Oh-My-Gosh… I LOVED this book! It just drew me in like no book recently has. I actually am quite perplexed because this style of writing wouldn't normally be my cup of tea. But Gayle Forman really went all out in this sequel to If You Stay.

Where She Went is written from Adam's perspective, set 3 years after the end of If You Stay. Adam and Mia have drifted apart. He is now the lead singer of a famous rock band. She is a rising star at Julliard.

Adam's life on the surface is great. His band has taken off. He has a beautiful celebrity girlfriend. But life hasn't been the same since Mia left. By chance he ends up at Mia's concert and they spend the night exploring NYC, rekindling their friendship and revisiting the past. Emotions run amok in Where She Went. What can I say? There is sadness (lots of it!) but there is a strange beauty in these feelings Adam is experiencing.

Can a sequel be better than it's predecessor? Yes it can!

Recommendation: buy buy buy this book. It is so worth it. If you loved If You Stay, you MUST read this.
My rating: 

Tuesday, 28 October 2014

If I Stay by Gayle Forman

Blurb (adapted from Amazon):

For seventeen-year-old Mia, surrounded by a wonderful family, friends and a gorgeous boyfriend, decisions might seem tough, but they're all about a future full of music and love, a future that's brimming with hope.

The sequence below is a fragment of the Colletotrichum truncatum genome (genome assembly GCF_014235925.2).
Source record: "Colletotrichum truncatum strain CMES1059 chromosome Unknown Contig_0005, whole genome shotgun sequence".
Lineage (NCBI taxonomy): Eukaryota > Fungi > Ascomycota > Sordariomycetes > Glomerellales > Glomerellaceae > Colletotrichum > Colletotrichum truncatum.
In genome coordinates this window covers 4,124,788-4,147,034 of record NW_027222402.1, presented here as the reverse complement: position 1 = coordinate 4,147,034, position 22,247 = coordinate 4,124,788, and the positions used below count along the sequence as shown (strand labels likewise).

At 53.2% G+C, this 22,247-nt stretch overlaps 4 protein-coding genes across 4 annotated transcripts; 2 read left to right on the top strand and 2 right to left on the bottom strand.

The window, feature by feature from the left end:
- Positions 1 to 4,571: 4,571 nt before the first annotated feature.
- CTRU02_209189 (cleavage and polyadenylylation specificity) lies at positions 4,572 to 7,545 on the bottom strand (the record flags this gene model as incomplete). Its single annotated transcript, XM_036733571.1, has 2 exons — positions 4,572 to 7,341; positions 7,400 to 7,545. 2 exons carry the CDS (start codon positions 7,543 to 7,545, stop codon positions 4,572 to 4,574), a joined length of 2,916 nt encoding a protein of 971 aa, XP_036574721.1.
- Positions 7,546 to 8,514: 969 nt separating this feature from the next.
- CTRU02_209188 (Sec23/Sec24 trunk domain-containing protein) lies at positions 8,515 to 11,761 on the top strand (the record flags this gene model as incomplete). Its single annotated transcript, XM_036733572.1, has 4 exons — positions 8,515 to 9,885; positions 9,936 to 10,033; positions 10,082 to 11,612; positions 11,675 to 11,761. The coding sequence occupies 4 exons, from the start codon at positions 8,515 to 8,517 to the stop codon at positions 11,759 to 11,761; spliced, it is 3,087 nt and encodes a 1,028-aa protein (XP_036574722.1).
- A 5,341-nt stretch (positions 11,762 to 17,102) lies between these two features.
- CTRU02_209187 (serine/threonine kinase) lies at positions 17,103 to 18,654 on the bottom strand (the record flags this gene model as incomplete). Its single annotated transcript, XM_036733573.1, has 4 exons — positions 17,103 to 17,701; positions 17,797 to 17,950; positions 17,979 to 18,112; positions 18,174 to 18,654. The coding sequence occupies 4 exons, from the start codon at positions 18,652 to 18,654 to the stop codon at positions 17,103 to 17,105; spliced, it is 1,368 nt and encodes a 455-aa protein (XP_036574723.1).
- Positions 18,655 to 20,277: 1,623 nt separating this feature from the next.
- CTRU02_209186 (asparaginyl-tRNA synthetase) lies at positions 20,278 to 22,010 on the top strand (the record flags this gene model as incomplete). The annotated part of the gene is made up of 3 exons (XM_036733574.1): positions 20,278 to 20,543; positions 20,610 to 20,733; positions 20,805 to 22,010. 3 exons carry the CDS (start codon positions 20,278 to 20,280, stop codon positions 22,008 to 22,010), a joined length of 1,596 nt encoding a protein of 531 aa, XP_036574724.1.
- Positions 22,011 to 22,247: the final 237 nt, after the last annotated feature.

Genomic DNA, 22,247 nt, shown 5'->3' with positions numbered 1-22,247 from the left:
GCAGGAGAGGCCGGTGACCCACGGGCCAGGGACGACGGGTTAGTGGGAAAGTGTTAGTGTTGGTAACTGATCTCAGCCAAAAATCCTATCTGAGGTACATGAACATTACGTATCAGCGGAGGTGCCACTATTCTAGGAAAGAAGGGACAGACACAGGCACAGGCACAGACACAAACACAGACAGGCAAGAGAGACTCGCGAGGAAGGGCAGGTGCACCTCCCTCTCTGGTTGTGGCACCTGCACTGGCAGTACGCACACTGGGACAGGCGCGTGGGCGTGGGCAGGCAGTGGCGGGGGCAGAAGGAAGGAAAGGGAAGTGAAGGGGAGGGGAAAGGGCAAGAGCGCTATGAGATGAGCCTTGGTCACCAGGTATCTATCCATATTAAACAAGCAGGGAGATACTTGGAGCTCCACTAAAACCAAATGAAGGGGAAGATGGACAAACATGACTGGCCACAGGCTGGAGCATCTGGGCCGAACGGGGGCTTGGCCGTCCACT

But life can change in an instant.

A cold February morning… a snowy road… and suddenly all of Mia's choices are gone. Except one.

As alone as she'll ever be, Mia must make the most difficult choice of all.

My say:
I picked up this book after seeing the movie trailers on tv. I'm always intrigued when popular books are made into movies. But weird as it maybe, instead of enticing me into watching the movie, the movie trailer made me want to read the book!

And I'd have to say I was happy I did. I thought the story writing was unique. The present day follows Mia's accident and her time in hospital. But while she is unconscious, she has an out of body experience, being able to see what is happening around her. Whilst this in itself is a different perspective on things, it's the flashbacks throughout the book that let's us get to know Mia and the relationships with the various people in her life, especially Adam. I thought this was really smart writing.

My rating just fell short of a 5/5 because I felt there was something missing in bringing the whole book together. I also felt, at the point in time, that the ending was quite abrupt. But then I read the sequel, Where She Went, straight after so I understand things a lot better. For those who don't have the luxury of reading the second book though, you may have this same experience.

Recommendation: A great book that will get you hooked on Gayle Forman.

My rating: 

Saturday, 4 October 2014

The Astrologer's Daughter by Rebecca Lim

Blurb (adapted from Amazon):

Avicenna Crowe's mother, Joanne, is an astrologer with uncanny predictive powers and a history of being stalked. Now she is missing.

The police are called, but they're not asking the right questions. Like why Joanne lied about her past, and what she saw in her stars that made her so afraid.

But Avicenna has inherited her mother's gift. Finding an unlikely ally in the brooding Simon Thorn, she begins to piece together the mystery. And when she uncovers a link between Joanne's disappearance and a cold-case murder, Avicenna is led deep into the city's dark and seedy underbelly, unaware how far she is placing her own life in danger.

My say:

This review will be a little disjointed. I read The Astrologer's Daughter a while ago but haven't had the time to write this but here goes…

"Only the strong-willed can change what's in the stars. It's always, and only ever, up to you".